Section 1 (continued): Views on draft Education Standards and Learning Outcomes

9 Do you have any comments to make regarding the draft Education Standards and Learning Outcomes?



Language and structure
These are clear. The General Dental Council (GDC) provides examples of the types of evidence that it would look for by each standard. This would be a useful addition.

There is a standard relating to supporting students but we think this would benefit from being expanded. Similarly, we think it would be helpful to include a standard about supporting all educators (academics as well as visiting teachers from practice), supervisors, assessors and examiners in relation to training and resources.

Learning outcomes
Learning outcomes need to be measurable if they are to be assessed properly, so their meaning needs to be very clear. These are not.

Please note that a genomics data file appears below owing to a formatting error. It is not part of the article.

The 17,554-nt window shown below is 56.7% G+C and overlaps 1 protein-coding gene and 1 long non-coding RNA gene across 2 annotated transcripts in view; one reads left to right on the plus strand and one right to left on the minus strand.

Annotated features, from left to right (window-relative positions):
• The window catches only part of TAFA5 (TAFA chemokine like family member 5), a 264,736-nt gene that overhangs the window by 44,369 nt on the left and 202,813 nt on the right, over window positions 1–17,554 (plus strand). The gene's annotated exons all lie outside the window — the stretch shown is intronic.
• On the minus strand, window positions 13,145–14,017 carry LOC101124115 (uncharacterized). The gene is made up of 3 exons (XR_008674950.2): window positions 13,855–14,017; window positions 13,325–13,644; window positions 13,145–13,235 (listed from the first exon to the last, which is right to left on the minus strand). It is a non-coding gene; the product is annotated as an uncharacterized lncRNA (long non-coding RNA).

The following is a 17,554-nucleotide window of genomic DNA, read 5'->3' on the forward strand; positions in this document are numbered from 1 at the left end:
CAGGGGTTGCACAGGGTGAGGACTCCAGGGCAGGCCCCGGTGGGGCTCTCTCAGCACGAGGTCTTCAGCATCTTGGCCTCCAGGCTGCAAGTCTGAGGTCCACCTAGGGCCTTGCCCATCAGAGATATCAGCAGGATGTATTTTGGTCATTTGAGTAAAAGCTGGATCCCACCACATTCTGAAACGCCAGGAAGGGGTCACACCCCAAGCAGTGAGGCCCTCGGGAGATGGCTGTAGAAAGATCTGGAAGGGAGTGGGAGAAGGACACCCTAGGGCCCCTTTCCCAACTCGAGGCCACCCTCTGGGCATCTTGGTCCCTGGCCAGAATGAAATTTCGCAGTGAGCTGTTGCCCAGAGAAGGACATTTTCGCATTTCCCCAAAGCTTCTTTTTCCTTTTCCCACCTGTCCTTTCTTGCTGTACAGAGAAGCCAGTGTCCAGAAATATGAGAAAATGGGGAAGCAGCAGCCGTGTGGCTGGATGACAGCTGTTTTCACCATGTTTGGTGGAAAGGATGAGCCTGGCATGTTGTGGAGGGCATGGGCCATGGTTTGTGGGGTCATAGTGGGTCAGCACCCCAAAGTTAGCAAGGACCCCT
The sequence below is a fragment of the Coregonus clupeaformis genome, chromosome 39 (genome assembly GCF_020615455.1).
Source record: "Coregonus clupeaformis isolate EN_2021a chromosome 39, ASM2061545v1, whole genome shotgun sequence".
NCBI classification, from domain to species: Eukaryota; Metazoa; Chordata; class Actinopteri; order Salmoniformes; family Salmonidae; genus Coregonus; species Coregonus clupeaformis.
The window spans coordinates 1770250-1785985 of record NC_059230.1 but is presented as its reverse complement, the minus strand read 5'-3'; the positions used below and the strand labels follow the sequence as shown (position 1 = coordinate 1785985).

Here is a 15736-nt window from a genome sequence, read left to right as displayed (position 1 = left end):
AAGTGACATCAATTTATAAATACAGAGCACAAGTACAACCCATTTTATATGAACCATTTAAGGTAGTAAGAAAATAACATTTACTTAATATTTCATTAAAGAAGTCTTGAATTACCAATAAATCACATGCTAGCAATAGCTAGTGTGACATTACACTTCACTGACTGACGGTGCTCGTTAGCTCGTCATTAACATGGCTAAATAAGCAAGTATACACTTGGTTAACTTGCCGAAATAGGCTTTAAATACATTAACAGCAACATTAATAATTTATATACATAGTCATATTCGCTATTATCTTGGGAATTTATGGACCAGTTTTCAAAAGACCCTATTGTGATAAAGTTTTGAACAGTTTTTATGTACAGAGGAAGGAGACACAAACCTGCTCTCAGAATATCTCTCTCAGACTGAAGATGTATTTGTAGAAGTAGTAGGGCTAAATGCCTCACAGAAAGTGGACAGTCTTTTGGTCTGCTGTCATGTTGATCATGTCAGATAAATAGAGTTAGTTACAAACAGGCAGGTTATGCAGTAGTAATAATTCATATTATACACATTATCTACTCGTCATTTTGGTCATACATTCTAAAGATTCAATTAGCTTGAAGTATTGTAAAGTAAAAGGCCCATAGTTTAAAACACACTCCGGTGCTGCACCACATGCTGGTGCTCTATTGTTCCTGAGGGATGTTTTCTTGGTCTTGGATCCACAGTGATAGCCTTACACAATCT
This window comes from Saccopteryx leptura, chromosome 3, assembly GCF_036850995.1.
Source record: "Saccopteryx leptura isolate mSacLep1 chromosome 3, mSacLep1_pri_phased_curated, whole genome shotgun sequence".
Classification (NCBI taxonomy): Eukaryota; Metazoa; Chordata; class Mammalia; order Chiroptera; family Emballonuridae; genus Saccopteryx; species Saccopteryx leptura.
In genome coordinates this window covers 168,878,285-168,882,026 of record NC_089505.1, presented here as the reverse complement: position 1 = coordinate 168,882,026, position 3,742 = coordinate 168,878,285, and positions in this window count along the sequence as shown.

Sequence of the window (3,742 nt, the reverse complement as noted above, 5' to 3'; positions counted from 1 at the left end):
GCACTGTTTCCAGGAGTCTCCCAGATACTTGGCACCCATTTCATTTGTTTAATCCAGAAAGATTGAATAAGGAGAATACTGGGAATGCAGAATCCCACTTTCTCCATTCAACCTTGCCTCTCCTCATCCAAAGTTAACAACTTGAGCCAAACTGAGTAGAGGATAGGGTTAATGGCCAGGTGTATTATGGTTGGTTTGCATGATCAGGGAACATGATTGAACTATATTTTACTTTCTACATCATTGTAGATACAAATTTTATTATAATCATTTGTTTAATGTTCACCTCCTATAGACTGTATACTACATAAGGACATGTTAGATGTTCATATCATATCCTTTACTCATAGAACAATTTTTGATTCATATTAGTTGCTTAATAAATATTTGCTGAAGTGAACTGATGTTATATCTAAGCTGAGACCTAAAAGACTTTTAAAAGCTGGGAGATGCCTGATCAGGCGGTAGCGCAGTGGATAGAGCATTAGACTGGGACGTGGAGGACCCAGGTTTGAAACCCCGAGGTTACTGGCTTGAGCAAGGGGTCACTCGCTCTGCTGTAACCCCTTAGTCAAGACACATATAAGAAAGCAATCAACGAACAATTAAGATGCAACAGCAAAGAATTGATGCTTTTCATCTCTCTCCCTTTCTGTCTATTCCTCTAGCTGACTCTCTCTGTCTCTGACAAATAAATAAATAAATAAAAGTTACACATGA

Language used
The phrases understands and or is able to are redundant. Many of the other words that follow these phrases work well on their own as they are action words and, therefore, easier to assess – for example: demonstrate, recognise, explain, describe, apply, assess, evaluate, interpret, appraise, record, diagnose, record, illustrate etc. The GDC has a useful table in its learning outcomes (page 14), setting some of these out.

Jargon type phrases, such as do the right thing (3.8) should be avoided.

‘Understands’ is not appropriate for learning outcomes for assessing knowledge and skills for being put on the register, so for example 4.5 might read: explains and 4.6 applies

Many of the learning outcomes are very wordy and combine several elements. For clarity, the different elements should be separated – for example 1.7 combines diagnosis, management, advising the patient and referral. 1.16, 3.1 and 3.8 are also very broad and would be difficult to assess in their current format.

In some cases, they are repetitive - referral appears twice (1.7 and 4.4), understanding evidence (although that word is not used) is in 1.15 and 3.1, and complying with the law appears in 2.8 and 4.2